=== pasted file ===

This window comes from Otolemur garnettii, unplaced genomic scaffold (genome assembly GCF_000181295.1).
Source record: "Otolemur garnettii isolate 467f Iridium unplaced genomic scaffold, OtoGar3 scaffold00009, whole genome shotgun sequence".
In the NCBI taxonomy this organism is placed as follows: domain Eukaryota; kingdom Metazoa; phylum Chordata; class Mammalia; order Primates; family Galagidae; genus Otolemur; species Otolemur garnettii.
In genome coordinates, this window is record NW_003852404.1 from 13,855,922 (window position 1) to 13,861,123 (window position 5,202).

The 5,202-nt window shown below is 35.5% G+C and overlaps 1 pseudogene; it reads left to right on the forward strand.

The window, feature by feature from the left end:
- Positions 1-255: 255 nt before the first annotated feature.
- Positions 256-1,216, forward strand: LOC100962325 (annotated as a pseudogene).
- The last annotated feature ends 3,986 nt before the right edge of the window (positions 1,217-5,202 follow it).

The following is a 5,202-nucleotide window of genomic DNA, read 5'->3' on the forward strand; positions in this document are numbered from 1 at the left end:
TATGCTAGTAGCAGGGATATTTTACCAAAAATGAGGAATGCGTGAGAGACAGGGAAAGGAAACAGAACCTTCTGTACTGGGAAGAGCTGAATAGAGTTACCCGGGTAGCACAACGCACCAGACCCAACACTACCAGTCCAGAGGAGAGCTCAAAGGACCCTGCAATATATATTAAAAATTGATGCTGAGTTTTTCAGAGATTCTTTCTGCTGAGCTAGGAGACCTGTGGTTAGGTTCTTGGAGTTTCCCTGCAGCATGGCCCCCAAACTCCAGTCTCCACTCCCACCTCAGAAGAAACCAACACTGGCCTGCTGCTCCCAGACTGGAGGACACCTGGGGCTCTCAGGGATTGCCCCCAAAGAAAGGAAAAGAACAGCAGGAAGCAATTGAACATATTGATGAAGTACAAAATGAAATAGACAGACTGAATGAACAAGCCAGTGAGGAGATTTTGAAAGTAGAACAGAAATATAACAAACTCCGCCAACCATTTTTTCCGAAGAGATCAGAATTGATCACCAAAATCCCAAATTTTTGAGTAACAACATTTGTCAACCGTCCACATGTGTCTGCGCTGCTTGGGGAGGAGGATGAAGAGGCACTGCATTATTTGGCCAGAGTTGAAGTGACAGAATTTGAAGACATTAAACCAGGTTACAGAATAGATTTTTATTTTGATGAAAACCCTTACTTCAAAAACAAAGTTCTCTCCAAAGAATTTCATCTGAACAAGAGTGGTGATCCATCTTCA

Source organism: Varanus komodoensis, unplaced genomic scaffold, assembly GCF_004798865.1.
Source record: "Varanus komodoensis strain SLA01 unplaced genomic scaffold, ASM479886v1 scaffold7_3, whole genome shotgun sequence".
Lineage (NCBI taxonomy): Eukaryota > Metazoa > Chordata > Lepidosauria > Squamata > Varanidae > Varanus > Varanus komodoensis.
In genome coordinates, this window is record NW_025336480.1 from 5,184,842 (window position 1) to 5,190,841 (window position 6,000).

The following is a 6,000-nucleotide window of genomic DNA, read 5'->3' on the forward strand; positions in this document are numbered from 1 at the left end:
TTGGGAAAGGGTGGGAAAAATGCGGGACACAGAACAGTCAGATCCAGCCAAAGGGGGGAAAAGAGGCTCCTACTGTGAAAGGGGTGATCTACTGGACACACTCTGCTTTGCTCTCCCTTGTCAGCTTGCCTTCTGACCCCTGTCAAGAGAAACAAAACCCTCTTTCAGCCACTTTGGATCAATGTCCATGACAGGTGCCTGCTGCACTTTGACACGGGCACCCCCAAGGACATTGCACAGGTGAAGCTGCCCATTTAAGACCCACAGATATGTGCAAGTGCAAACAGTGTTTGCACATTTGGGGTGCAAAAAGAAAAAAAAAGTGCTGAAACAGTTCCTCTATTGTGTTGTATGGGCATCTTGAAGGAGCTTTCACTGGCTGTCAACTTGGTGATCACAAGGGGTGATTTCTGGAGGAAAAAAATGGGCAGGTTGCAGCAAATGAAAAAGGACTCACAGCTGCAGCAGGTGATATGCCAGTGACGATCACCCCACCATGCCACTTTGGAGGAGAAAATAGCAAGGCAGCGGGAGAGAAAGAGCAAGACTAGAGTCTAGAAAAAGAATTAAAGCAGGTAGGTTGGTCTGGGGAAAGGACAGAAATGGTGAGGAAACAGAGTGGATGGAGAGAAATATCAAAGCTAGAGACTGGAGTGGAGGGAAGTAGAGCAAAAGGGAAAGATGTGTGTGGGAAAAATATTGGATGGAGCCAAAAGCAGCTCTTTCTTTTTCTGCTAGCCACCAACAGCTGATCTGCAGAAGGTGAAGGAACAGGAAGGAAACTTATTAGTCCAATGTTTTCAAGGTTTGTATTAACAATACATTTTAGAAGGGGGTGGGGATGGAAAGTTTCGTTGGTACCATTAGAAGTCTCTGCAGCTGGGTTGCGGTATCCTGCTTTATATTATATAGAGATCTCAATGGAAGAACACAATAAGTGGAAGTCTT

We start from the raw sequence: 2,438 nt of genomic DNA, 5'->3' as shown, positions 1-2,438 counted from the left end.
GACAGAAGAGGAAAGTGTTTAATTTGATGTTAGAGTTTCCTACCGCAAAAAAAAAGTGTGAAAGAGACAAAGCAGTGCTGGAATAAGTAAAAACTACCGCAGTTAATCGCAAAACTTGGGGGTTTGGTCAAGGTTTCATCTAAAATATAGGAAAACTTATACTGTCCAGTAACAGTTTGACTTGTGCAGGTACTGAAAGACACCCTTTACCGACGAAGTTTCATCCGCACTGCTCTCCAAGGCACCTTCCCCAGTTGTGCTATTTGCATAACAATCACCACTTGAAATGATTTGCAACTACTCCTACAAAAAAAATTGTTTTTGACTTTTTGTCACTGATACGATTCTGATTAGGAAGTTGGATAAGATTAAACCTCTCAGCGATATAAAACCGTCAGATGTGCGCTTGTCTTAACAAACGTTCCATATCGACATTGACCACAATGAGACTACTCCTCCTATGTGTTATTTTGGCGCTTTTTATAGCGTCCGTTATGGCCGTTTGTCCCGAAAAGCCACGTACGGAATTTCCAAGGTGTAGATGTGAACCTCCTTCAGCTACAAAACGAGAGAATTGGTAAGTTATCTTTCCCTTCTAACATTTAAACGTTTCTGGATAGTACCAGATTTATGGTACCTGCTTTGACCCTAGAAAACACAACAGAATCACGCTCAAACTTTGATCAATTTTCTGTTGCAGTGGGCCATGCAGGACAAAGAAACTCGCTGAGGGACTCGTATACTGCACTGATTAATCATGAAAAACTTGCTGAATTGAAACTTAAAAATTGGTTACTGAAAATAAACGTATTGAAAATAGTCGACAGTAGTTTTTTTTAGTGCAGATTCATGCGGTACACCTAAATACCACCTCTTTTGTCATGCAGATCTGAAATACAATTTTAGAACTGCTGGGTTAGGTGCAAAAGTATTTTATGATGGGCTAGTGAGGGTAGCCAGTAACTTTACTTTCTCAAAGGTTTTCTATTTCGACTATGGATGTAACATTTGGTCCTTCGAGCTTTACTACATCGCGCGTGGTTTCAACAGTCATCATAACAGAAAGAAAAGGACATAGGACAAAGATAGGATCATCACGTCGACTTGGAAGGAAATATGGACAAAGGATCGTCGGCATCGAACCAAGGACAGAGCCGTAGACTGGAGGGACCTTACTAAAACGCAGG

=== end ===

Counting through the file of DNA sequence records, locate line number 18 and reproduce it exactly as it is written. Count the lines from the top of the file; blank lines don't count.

We start from the raw sequence: 2,438 nt of genomic DNA, 5'->3' as shown, positions 1-2,438 counted from the left end.